So many additional characters enter the fray in The Two Towers that it seems impossible that they should all be given adequate attention. While some might not have the history of others, or given the screen time, all of the characters are portrayed honestly and faithfully. Nothing here is unbelievable or forced. The most impressive and challenging character in the film is that of Gollum. Gollum's insanity and constant internal struggle between good and evil make him arguably the most complex character of the trilogy thus far. Many, if not all, of the other characters are distinctly either good or evil. While it's true that some are tempted by the power of the Ring, they ultimately do what is expected and act as paragons for their chosen moral character. This isn't a flaw in the design of the characters mind you, but rather, an illustration that the main characters are the heroes or villains of Middle-earth and have traits according to those dispositions. This ultimately results in the conflict raging within Gollum being more engaging and tragic than the struggle Frodo feels with the power of the Ring.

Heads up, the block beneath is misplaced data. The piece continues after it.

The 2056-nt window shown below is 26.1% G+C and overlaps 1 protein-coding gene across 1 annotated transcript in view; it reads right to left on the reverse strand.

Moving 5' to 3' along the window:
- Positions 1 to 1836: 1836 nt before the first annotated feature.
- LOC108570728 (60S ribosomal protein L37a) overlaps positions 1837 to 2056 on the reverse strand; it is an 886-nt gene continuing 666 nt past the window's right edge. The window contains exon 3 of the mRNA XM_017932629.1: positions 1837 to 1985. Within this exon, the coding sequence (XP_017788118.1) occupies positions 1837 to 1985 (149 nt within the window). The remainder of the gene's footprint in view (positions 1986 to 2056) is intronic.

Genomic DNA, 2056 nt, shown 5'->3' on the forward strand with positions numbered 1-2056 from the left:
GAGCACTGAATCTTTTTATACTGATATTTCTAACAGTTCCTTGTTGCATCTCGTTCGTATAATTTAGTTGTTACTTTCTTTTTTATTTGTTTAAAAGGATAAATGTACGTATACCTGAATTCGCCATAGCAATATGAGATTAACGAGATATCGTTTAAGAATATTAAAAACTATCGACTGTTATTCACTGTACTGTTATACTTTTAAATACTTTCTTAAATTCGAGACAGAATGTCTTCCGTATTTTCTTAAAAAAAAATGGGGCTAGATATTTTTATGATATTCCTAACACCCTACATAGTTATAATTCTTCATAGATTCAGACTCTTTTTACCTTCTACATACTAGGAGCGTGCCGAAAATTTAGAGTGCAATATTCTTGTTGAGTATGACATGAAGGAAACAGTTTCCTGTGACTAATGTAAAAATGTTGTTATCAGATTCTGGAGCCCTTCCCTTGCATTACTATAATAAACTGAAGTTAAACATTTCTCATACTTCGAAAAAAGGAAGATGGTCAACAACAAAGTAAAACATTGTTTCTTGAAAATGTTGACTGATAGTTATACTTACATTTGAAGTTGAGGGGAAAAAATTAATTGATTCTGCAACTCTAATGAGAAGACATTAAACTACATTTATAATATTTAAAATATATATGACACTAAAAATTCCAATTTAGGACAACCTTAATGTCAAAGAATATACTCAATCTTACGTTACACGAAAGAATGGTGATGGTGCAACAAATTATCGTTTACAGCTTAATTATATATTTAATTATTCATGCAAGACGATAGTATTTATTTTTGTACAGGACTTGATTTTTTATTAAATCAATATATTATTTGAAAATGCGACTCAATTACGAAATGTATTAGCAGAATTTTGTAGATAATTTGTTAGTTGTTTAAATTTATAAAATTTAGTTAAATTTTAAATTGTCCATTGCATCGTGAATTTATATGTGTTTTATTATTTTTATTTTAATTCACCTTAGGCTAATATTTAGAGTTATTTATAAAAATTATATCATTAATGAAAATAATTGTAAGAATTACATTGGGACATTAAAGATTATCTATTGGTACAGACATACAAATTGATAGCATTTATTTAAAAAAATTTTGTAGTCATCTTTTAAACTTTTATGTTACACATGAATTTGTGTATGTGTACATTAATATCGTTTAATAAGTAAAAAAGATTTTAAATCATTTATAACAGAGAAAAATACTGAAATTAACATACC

While The Two Towers suffers slightly from being the middle chapter in that it has no true beginning or end in terms of classical narrative structure, the relentless action and well-formed drama of the film succeeds in entertaining as well as heightening anticipation for the final chapter in the saga. When all is said and done, the three films should be viewed as one nine-hour epic. Consequently, Peter Jackson's The Lord of the Rings will inevitably be the epic that all future, and perhaps even, past epic films will be judged. On its own merit, however, The Two Towers is, as Roger Ebert simply put it in the Chicago Sun-Times, "one of the most spectacular swashbucklers ever made."